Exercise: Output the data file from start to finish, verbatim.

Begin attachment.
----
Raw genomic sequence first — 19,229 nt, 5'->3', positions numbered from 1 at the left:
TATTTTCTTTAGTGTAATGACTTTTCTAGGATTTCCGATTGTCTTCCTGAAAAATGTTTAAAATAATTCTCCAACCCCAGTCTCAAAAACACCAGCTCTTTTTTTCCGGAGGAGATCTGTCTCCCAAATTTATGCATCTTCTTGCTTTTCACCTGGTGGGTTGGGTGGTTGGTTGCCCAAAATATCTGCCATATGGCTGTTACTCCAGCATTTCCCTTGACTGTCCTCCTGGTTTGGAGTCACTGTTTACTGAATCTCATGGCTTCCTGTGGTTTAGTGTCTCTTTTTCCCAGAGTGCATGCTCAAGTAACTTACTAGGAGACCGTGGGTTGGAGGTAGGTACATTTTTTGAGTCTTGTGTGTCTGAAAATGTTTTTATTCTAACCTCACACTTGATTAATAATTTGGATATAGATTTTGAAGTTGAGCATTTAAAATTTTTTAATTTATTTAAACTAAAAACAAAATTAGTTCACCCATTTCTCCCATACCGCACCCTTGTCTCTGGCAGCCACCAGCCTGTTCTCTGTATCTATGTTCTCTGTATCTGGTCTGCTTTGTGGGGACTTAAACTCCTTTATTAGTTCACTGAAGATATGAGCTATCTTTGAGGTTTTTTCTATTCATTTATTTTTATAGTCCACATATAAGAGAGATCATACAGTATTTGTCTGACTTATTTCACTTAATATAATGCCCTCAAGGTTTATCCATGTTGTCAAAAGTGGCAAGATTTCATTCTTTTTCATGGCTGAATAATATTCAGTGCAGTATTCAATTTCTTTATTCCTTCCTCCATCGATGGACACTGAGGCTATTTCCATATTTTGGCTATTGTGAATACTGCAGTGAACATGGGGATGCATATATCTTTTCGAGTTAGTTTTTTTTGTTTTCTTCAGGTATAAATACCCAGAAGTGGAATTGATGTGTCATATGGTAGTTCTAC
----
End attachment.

Raw genomic sequence first — 19,229 nt, 5'->3', positions numbered from 1 at the left:
TATTTTCTTTAGTGTAATGACTTTTCTAGGATTTCCGATTGTCTTCCTGAAAAATGTTTAAAATAATTCTCCAACCCCAGTCTCAAAAACACCAGCTCTTTTTTTCCGGAGGAGATCTGTCTCCCAAATTTATGCATCTTCTTGCTTTTCACCTGGTGGGTTGGGTGGTTGGTTGCCCAAAATATCTGCCATATGGCTGTTACTCCAGCATTTCCCTTGACTGTCCTCCTGGTTTGGAGTCACTGTTTACTGAATCTCATGGCTTCCTGTGGTTTAGTGTCTCTTTTTCCCAGAGTGCATGCTCAAGTAACTTACTAGGAGACCGTGGGTTGGAGGTAGGTACATTTTTTGAGTCTTGTGTGTCTGAAAATGTTTTTATTCTAACCTCACACTTGATTAATAATTTGGATATAGATTTTGAAGTTGAGCATTTAAAATTTTTTAATTTATTTAAACTAAAAACAAAATTAGTTCACCCATTTCTCCCATACCGCACCCTTGTCTCTGGCAGCCACCAGCCTGTTCTCTGTATCTATGTTCTCTGTATCTGGTCTGCTTTGTGGGGACTTAAACTCCTTTATTAGTTCACTGAAGATATGAGCTATCTTTGAGGTTTTTTCTATTCATTTATTTTTATAGTCCACATATAAGAGAGATCATACAGTATTTGTCTGACTTATTTCACTTAATATAATGCCCTCAAGGTTTATCCATGTTGTCAAAAGTGGCAAGATTTCATTCTTTTTCATGGCTGAATAATATTCAGTGCAGTATTCAATTTCTTTATTCCTTCCTCCATCGATGGACACTGAGGCTATTTCCATATTTTGGCTATTGTGAATACTGCAGTGAACATGGGGATGCATATATCTTTTCGAGTTAGTTTTTTTTGTTTTCTTCAGGTATAAATACCCAGAAGTGGAATTGATGTGTCATATGGTAGTTCTAC